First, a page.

SIDA delegation field visit to Sarapium Wastewater Treatment Plant (WWTP) in Ismailia, Egypt - ReWater MENA project
Wastewater: From Waste to Resource
A delegation from the Swedish International Development Cooperation Agency (SIDA), accompanied by ReWater MENA project team, conducted a field visit to Sarapium Wastewater Treatment Plant (WWTP) in Ismailia on May 31st 2021, to follow up on the activities implemented in the experimental site of Sarapium as part of ReWater MENA, which SIDA has supported since 2018; and to better understand the wastewater reuse context and agricultural practices in Egypt.
The field visit was facilitated by the International Center for Agricultural Research in the Dry Areas (ICARDA), which is responsible for developing the reuse models in Egypt under ReWater MENA Project. The delegation met with ICARDA team and Consultants who gave scientific background on the site and presented the reuse model by showing the experimental design and result of planting wheat and barely during the winter season; and the on-going experiment on cotton. Through ReWater MENA project, ICARDA aims to build on the success of previous projects by introducing relevant cash field crops, to offer additional reuse options to the existing trees and demonstrate different direct reuse models to enhance the financial and environmental benefits of reuse
Prof. Abdel Ghany, one of ICARDA Consultants appointed to develop the reuse models in Egypt, mentioned that "the study applied on this experimental site aims to promote the direct reuse of treated wastewater, which meet the national code for reuse, for irrigating certain types of crops (Wheat, Barely – Cotton) in Egypt and potentially in the MENA region, thereby enhancing sustainable use of scarce water resources, in an economically efficient and environmentally safe way".
"This is the first experiment that ensures product safety and identifies the most suitable technique that increases the yield and the quality of different crops; it estimates the water use efficiency for the different crops and identifies the most appropriate irrigation system. It also investigates the impact of mycorrhiza on the growth of the different crops which is 15% higher on yield compared to control plots of wheat and barley that were irrigated by treated wastewater only", said by Prof. Abdel Ghany.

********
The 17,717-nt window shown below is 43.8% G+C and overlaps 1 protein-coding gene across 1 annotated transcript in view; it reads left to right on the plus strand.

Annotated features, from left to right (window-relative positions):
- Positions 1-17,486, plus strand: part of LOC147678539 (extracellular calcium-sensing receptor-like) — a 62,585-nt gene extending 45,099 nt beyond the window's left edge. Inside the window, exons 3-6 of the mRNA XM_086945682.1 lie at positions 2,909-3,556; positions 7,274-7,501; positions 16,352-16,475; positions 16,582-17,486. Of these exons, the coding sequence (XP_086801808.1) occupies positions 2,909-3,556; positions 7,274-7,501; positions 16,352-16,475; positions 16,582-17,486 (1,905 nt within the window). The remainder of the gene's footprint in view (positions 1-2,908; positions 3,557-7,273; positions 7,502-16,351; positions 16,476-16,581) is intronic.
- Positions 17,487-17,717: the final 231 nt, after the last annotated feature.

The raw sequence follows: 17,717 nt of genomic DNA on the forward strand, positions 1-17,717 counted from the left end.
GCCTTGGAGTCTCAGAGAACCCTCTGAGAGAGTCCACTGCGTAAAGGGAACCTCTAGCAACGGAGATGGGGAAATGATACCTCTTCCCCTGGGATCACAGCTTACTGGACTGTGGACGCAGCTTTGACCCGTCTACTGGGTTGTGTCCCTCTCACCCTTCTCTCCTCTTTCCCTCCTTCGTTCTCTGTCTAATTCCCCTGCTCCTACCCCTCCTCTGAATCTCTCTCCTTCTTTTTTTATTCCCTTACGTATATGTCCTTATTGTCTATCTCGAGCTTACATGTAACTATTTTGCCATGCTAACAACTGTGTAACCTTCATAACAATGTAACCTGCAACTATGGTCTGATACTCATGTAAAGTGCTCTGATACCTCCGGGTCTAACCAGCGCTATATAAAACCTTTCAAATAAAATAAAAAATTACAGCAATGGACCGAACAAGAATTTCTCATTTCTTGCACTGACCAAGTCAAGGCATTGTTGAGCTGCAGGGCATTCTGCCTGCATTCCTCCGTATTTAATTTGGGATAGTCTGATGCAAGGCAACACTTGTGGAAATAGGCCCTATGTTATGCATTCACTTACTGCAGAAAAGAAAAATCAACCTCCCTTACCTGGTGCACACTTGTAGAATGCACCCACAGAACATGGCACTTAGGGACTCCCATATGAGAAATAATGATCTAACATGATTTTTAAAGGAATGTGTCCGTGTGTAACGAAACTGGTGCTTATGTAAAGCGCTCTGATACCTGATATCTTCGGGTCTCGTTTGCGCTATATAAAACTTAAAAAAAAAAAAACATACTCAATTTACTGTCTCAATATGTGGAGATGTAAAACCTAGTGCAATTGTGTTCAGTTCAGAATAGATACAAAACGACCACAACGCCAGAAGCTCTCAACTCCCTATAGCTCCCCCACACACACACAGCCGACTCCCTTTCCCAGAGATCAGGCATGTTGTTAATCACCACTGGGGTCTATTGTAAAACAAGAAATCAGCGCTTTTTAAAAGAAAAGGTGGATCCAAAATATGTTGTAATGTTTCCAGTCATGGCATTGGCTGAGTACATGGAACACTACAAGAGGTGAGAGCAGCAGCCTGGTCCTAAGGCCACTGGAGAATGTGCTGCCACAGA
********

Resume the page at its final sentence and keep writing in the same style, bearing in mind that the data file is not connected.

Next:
The group was joined by Dr. Rifaat Abdel Wahab, the Head of Research & Development Sector at the Holding Company for Water and Wastewater (HCWW), who assured on the importance of ReWater MENA project as one of the most strategic projects in the area of wastewater reuse. He said that ReWater MENA project touched very important area to investigate the applicability of the new wastewater reuse code 501/2015, long term impact on soil and crops. He also added, the project highlighted on the pressing need to MENA countries to shift from forest plantation to industrial and edible crops with short return on the investments.
Strengthening the networking between the stakeholders and governmental officials in wastewater reuse programs has been seriously considered in ReWater MENA project through the National Steering Committee (SC) and National Learning Alliance (NLA), mentioned by Dr. Abdel Wahab. The intensive programs of capacity building in this area are of considerable value to Egypt and also other MENA countries. In addition, case studies documentation in both direct and indirect reuse application which can be used as platform and guidance for replication in other areas and governorates in Egypt. He concluded, the project is planning to develop a ‘Business Model’ that can stimulate and enhance private sector involvement.
ReWater MENA project is funded by the Swedish International Development Cooperation Agency (SIDA), and led by the International Water Management Institute (IWMI). The project seeks to expand the safe reuse of treated wastewater directly and indirectly in MENA region by addressing barriers to reuse and identifying validated reuse models, in addition to optimizing the potential contribution of such valuable non-conventional water sources to meet the country's water needs in a sustainable manner taking into consideration the socio-economic developments and environmental protection. The project also highlights the several potential benefits of applying wastewater management practices including recovery and safe reuse of this available and sustainable source of water.